Fulop is expected to run for governor in 2017.
Jersey City development – Few if any years in Jersey City’s long history has seen so much new development as in 2015. And several redevelopment projects are underway, not just along the waterfront, but in Journal Square and other parts of the city.
Spurred by a massive influx of young professionals – many of whom are coming into cities from suburban communities – Jersey City has become a more affordable destination than Manhattan or even Brooklyn Heights.
This year saw the topping off of several iconic developments including Harborside, which is being developed in partnership with Mack-Cali Realty Corporation. Harborside is the tallest residential building in the state, and the first KRE tower of the Journal Squared project in Journal Square.
Also under construction is the second of two Trump towers in the Power House Arts District. In the same area, another developer has nearly completely rented The One, a luxury rental building.
Ironstate Development broke ground on a 44-story residential project near downtown earlier this year.
Local developer Silverman constructed an 11-story residential building with retail business on Grove and Montgomery Street called Charles & Company. Other projects included a ground breaking for an 83-unit apartment building on Suydam Avenue near the Liberty State Park Light Rail station and a new 50-story building on Columbus Avenue near the PATH station at Grove Street.
A project called Provost Square unveiled this year about half of the 900 expected units, while nearby on Washington Street, a Mack-Cali/Roseland project rose with more than 300 units.
The city expects to have 17 of the 20 tallest buildings in the state by 2017, and is slated to overtake Newark as the most populous city.
The city also saw the establishment of a new historic district along its west side.
Braddock Park renaissance – After being sworn into office as a new freeholder on Jan. 1, Anthony Vainieri, also the chief of staff to North Bergen Mayor Nicholas Sacco, instituted numerous changes to James J. Braddock North Hudson County Park. On Jan. 23 ground was broken on a new veteran’s memorial. At the same time, several new, regulation-sized fields with synthetic turf were built alongside Kennedy Boulevard in the park. The first Braddock Park Art Festival took place in June. October saw the return of the Hudson County Fair after an absence of more than three decades. One bone of contention among some residents is the preschool consisting of 17 trailers in the end zone of Bruins Stadium inside the park. In 2015 it was announced that the trailers, installed more than a decade ago as a temporary school, would be made permanent in exchange for the creation of three new park spaces elsewhere in the county. This resulted in some complaints about the county giving up public land for development, as well as the safety and appropriateness of housing a preschool in the park.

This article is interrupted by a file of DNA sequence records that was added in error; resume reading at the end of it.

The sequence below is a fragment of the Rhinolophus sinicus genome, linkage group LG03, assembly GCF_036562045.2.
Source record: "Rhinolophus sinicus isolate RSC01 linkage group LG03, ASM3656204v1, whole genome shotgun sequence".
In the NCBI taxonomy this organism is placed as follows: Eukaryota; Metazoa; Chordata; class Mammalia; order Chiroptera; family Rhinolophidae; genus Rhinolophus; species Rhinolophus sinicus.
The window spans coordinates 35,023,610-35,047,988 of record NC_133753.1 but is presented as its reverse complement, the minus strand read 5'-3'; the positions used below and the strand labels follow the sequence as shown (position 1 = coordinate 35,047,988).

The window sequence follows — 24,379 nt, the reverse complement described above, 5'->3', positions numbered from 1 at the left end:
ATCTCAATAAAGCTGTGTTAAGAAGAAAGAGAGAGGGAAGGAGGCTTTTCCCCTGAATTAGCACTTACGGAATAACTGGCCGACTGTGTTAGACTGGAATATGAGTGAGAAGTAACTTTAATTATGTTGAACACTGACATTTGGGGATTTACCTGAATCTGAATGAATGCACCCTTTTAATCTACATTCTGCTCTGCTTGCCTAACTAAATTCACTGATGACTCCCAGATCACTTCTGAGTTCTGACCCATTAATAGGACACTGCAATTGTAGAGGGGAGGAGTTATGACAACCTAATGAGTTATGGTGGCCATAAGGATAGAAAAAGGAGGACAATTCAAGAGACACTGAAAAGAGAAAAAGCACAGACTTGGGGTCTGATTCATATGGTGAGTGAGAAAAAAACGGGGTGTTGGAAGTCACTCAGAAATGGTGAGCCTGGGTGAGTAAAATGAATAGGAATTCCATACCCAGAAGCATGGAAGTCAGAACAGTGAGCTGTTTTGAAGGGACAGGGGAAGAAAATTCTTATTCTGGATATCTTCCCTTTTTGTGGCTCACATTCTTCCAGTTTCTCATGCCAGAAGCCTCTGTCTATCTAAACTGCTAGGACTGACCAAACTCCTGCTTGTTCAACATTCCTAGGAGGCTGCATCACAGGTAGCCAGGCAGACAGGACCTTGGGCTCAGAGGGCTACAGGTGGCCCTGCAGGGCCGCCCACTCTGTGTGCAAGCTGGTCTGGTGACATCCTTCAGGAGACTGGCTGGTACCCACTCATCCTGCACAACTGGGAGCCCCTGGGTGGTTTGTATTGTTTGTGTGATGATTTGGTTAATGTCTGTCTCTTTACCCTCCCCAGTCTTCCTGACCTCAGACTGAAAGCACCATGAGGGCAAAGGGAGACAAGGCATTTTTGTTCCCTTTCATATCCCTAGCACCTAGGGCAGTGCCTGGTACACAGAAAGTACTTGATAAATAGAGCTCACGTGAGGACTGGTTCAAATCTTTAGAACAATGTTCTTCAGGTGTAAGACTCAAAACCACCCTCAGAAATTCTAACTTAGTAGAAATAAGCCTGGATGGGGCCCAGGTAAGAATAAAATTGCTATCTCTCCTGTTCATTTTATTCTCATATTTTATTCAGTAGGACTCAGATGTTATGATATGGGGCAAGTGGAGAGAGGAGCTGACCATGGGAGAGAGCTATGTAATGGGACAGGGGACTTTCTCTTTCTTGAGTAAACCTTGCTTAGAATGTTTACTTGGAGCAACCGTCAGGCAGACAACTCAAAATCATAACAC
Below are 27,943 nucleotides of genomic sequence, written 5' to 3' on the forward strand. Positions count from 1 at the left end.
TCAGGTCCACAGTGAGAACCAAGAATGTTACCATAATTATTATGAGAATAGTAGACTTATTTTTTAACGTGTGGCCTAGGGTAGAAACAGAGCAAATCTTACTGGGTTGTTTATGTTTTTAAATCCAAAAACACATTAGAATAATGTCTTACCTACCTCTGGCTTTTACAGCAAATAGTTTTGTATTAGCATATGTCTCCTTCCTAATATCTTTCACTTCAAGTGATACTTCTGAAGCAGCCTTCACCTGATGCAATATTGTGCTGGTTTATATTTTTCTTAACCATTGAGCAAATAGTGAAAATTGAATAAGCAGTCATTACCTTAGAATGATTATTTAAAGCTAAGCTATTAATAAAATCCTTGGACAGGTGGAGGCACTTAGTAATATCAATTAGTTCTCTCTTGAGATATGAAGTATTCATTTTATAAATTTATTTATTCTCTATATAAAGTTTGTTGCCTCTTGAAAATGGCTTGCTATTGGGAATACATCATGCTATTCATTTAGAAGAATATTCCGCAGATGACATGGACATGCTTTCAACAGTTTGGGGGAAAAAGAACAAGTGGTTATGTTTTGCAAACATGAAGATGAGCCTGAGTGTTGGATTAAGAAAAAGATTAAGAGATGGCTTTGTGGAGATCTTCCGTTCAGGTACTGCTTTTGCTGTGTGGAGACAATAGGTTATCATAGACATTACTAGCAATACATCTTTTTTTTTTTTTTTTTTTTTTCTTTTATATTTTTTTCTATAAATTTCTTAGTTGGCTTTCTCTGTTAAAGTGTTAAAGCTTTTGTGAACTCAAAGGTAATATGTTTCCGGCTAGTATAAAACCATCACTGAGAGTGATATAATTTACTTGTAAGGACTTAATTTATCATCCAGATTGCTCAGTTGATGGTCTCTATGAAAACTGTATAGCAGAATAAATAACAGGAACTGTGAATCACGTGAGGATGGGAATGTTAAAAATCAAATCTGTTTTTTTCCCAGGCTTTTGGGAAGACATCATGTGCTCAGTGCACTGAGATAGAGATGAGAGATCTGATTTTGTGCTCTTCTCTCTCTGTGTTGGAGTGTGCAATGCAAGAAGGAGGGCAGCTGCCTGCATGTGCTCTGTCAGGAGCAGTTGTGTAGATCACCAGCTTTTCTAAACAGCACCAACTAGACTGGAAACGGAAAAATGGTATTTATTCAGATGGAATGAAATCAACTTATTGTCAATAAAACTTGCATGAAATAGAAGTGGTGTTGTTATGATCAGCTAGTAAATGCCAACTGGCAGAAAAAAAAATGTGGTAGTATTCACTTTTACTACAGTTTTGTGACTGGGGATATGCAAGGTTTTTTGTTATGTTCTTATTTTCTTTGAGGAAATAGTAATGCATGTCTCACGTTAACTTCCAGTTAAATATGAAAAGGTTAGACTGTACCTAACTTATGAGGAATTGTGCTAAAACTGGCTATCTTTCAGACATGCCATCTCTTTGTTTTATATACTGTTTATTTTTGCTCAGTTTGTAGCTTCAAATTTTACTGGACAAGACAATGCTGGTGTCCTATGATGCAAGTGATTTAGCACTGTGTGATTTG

Police Department restructuring – The 100-year-old headquarters of the North Bergen Police Department is undergoing a complete renovation, with a projected completion date in early 2016. The second floor of the building is being gutted and rebuilt into a high-tech command center, at no cost to the taxpayer. The project is being funded by seized drug funds, to the tune of about $320,000.
The centerpiece of the new construction is a combined 911 dispatch center and CCTV monitoring station, with all CCTV monitoring personnel moving in-house from the current location on Tonnelle Avenue. The facility will also include a new Crime Prevention and Intelligence Center, or CPIC, that will serve as the hub for new technology such as digital crime mapping.
Concurrent with the physical and technological upgrades are organizational changes within the department. A new Problem Solving Division was established, joining the three existing divisions: Patrol, Investigative, and Administrative. The Community Policing Unit will interact with the community to cut crime before it happens. It will fall under the Problem Solving Division, holding events like Coffee with a Cop.
The department downsized from two deputy chiefs to one and hopes to add more sergeants in the near future.
Focus on downtown – Julio Marenco, a self-proclaimed “downtown kid,” was elected to commissioner in North Bergen in May, replacing former Commissioner Theresa Ferraro. Marenco’s addition to the five-person commission created a 3-2 balance of Latinos to non-Latinos, reflecting the demographics of the community.
The son of a truck driver from El Salvador and a factory worker from the Dominican Republic, Marenco is a familiar and popular figure in the 7th Ward, where he lives. His election comes at a time when the town is focusing on providing more services and outreach downtown. Following the opening of a downtown branch of the library at 2123 Kennedy Blvd. in late 2013, the town has expanded several of its popular social events to more downtown locations.
National Night Out increased from three to six locations in town. Similarly, the annual Winterfest celebration saw the addition of two “mini-Winterfests” held downtown.